Exploring Integrative Approaches to Understand the Interaction of Microbial Biofilms and Fluid Chemistry on Larval Settlement at Deep-sea Hydrothermal Vents
DOEI Project Funded: 2003
Hydrothermal vents provide ephemeral habitats for deep-sea fauna that rely on chemosynthesis for their livelihood. Biologists have long proposed that the chemical compositions of vent fluids serve as settlement cues for vent-dependent fauna to colonize vents along mid-ocean ridges; however, this hypothesis remains largely untested. In addition, microbial community composition in vent fluids and the development of microbial biofilms at vent openings would be expected to vary in response to changing vent fluid chemistry, and may facilitate or inhibit the settlement of invertebrate species.
A major objective of our research is to understand biological/geochemical interactions during initial colonization of basalt at deep-sea hydrothermal vents, through time-series studies that combine molecular genetic characterization of colonists and in situ measurements of fluid chemistry. Our interdisciplinary study of microbial and invertebrate species colonization of basalt in conjunction with co-located, in situ, time-series detection of dissolved H2, H2S, pH, and temperature at hydrothermal vents on the East Pacific Rise will evaluate the chemical and microbial environment as settlement cues for the initial colonization in these ephemeral habitats. We will gain fundamental insights into how hydrothermal fluid chemistry and microbial biofilms interact to affect larval settlement on basalt substrates, the first step in larval recruitment and the ultimate development of vent megafaunal assemblages.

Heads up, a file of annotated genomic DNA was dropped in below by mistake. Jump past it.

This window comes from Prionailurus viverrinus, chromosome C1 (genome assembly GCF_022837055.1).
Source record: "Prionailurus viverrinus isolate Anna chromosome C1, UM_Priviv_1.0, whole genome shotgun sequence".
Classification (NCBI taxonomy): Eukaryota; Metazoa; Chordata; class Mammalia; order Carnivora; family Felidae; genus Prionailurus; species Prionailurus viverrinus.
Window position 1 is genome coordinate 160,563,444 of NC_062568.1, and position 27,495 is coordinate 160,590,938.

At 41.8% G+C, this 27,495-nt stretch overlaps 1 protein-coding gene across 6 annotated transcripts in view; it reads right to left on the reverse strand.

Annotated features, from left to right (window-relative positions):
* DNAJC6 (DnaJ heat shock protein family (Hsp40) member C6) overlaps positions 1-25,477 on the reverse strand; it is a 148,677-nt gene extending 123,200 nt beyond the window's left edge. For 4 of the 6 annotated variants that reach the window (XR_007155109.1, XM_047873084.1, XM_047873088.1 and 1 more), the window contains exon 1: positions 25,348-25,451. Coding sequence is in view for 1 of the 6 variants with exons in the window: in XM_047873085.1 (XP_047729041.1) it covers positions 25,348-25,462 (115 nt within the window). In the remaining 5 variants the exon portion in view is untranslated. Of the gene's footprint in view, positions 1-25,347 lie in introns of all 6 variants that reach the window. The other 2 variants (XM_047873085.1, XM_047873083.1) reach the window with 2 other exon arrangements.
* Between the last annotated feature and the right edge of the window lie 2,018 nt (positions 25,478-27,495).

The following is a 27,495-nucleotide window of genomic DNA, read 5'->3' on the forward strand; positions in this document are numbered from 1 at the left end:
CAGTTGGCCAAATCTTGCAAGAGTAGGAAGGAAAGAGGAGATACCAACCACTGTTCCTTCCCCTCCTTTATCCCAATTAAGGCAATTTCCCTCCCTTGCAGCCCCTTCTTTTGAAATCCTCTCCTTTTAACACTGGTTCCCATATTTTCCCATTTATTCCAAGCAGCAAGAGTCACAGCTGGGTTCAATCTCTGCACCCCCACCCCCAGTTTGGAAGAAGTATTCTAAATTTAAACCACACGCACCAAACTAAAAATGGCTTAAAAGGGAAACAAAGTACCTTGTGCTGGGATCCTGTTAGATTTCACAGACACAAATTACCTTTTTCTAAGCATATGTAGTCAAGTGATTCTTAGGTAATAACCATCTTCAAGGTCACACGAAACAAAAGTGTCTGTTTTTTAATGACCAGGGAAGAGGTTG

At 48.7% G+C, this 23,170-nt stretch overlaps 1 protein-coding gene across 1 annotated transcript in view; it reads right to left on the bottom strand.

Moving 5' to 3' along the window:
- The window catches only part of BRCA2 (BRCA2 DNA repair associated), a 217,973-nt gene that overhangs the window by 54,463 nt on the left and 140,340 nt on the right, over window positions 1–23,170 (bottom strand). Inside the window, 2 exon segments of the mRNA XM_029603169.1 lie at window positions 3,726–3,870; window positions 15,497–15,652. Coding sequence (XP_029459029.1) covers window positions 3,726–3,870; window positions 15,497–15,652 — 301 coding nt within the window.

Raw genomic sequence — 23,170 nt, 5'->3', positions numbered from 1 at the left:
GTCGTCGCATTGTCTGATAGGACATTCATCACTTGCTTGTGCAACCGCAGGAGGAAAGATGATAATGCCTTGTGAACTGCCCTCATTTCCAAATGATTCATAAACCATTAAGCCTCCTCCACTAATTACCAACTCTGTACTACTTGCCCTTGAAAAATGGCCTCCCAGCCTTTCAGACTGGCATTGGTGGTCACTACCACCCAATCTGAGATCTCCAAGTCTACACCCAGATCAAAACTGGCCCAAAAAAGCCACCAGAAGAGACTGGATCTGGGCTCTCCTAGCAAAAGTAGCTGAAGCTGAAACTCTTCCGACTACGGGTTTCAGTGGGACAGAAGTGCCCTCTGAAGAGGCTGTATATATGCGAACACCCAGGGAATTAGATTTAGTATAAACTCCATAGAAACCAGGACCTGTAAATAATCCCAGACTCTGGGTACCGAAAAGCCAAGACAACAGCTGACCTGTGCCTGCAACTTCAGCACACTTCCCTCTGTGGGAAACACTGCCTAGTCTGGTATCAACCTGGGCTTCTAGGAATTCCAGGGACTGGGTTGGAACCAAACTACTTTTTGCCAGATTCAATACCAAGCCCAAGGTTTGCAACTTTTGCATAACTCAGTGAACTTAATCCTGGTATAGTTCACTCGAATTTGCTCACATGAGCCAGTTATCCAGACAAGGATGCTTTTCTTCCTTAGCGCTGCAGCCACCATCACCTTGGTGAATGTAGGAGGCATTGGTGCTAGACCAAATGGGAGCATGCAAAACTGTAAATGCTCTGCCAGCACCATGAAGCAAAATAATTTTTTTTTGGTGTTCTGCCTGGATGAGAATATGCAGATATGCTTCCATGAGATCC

Originally published: January 1, 2003